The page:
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Rep. Higgins compares alleged election fraud to Japanese-American internment camps during WWII

Workshop to help veterans set for Monday in Rayne
Posted at 5:00 PM, Dec 15, 2020
and last updated 2020-12-15 18:00:09-05

LAFAYETTE, La. — Rep. Clay Higgins (R-La.) is comparing the alleged election fraud that took place during the Nov. 3 presidential election, which gave him another term in office, to the internment of 120,000 Japanese-Americans during World War II in a post on social media.

In the post on Facebook, Higgins appears to compare the United States Supreme Court’s decision not to hear a Texas lawsuit challenging the 2020 Presidential Election results to the court’s ruling in 1944 that upheld the Japanese-American internment camps.

“It was real. It was wrong. It was abhorrent. And it was challenged in court as a violation of Constitutional rights,” wrote Higgins in the post. “The Supreme Court of the United States did not stop it. Lessons of history. They were 120 thousand. We are 75 million.”

Higgins says in the post that 75 million Americans re-elected Donald J. Trump as president during the election, but that it was “corrupted by coordinated massive fraud and by unconstitutional election process manipulation in major cities of key states.”

Higgins says that those 75 million Americans will “not take a knee to oppression,” and then compares living in a Japanese-American internment camp during World War II to living under the current election results today.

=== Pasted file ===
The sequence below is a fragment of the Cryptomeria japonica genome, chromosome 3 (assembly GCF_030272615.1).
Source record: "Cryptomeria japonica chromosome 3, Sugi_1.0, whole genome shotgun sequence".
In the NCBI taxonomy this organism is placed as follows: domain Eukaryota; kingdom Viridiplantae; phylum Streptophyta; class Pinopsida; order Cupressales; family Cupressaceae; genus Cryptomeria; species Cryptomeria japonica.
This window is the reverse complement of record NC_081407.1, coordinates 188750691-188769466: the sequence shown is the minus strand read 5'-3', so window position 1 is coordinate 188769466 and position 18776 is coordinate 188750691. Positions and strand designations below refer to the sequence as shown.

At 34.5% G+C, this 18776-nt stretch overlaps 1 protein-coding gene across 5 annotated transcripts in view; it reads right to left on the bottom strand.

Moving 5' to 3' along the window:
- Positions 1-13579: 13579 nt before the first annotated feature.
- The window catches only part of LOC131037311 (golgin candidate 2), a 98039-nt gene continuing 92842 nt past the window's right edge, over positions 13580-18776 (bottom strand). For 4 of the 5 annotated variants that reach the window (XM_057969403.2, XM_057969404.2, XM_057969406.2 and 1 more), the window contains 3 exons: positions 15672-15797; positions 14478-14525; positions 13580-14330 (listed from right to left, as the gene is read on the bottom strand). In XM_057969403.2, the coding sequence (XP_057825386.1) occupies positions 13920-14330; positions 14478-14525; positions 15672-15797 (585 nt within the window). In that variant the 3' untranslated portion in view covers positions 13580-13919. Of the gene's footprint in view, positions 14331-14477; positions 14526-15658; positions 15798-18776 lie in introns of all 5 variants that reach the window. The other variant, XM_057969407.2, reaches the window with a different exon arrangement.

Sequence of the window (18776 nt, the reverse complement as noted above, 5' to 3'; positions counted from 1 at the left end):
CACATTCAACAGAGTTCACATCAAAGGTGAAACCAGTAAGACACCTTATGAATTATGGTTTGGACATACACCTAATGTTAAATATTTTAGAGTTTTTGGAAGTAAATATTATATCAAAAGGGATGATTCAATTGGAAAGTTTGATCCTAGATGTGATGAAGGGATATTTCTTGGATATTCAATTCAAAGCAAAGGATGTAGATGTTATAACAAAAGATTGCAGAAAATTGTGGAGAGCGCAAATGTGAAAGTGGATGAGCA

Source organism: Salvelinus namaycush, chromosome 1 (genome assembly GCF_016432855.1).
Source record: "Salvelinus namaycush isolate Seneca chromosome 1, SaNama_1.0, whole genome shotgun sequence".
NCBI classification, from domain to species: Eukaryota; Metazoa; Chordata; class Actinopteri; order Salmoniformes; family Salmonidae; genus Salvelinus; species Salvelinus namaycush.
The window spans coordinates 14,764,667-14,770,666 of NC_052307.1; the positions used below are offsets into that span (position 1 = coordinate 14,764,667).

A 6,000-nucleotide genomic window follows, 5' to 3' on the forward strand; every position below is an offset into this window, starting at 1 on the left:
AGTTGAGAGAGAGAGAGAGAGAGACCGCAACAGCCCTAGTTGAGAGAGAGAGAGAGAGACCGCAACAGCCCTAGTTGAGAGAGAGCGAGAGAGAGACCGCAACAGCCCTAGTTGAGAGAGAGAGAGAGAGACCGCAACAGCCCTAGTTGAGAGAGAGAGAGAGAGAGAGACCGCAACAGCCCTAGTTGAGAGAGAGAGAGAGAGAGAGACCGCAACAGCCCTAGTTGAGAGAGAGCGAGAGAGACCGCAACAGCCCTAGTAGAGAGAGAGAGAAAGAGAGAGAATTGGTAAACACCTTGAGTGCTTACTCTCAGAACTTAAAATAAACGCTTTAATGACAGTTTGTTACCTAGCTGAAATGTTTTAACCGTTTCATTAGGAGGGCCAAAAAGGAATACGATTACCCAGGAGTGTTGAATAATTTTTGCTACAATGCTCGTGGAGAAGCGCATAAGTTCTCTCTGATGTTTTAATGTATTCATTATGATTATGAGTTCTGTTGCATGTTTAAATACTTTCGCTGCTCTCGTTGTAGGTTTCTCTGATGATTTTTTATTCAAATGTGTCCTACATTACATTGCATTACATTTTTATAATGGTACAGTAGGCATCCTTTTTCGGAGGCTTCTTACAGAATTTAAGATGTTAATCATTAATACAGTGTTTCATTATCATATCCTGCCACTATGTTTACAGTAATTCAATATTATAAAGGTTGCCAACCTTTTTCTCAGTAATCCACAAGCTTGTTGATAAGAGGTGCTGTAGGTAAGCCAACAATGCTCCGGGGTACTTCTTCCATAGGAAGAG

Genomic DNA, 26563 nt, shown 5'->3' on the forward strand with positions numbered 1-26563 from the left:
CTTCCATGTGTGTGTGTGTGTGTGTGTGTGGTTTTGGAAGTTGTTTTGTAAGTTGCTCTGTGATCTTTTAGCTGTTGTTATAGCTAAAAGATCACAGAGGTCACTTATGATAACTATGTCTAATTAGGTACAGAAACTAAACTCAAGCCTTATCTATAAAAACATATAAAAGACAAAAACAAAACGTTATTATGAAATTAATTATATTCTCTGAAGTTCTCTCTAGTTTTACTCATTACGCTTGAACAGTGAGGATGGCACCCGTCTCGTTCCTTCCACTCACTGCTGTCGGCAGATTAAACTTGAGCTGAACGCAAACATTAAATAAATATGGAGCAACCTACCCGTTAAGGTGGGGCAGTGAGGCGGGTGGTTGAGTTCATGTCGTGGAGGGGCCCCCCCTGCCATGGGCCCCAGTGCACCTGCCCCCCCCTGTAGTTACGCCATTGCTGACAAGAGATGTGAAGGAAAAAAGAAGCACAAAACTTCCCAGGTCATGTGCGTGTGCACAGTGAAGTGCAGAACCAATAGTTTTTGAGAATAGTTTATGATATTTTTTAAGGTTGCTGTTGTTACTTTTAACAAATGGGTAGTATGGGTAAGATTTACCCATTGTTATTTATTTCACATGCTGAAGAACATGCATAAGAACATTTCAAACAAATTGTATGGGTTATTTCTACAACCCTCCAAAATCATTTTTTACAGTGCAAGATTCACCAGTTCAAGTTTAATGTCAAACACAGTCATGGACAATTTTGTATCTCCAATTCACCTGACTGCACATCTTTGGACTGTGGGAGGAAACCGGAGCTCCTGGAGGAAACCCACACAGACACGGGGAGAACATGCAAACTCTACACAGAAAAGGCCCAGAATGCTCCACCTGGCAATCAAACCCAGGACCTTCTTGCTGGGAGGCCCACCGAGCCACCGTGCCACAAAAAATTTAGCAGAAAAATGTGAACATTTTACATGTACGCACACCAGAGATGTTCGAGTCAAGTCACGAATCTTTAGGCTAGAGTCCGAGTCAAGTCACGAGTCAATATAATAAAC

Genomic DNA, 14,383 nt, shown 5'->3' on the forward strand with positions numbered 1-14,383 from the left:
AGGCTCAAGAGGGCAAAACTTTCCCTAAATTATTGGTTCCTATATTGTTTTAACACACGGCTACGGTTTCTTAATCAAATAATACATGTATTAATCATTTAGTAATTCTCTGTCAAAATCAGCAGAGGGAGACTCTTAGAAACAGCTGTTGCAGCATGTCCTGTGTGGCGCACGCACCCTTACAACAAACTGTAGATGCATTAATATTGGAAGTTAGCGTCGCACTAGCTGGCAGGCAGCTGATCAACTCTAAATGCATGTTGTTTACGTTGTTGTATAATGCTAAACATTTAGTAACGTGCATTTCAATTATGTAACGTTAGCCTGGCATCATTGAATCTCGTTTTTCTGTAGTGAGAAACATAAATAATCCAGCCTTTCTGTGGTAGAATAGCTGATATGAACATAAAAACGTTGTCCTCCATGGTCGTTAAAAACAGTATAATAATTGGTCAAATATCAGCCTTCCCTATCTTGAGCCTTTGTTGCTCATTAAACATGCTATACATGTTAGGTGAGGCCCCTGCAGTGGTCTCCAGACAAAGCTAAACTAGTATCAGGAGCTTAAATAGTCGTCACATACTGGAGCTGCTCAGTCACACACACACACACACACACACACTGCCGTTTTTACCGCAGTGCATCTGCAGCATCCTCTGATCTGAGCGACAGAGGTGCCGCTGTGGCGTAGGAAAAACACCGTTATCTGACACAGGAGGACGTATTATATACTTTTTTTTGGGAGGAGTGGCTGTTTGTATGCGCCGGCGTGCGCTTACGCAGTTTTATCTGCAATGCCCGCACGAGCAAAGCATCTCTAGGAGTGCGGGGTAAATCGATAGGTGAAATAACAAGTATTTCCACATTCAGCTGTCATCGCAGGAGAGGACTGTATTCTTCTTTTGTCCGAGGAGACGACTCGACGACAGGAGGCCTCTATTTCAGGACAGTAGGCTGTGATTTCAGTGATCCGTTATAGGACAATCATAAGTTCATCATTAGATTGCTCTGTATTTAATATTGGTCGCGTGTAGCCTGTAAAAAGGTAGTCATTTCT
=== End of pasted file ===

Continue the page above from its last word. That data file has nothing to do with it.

“If you kneel, that’s on you,” writes Higgins. “If your rationale for kneeling is based upon a contemporary general acceptance of unconstitutional oppression and lack of Court intervention, then I ask you... if you were a Japanese American in WWII... would you just concede? Would you kneel?”

The court case that Higgins references is Korematsu v. United States. According to Justia, the case came before the Supreme Court in 1944 when President Franklin Roosevelt signed an executive order to move Japanese-Americans into relocation camps as a matter of national security following the Japanese attack on Pearl Harbor in 1942, which marked the United States entering the Second World War. The order interned American citizens of Japanese descent and removed many of their constitutional protections.

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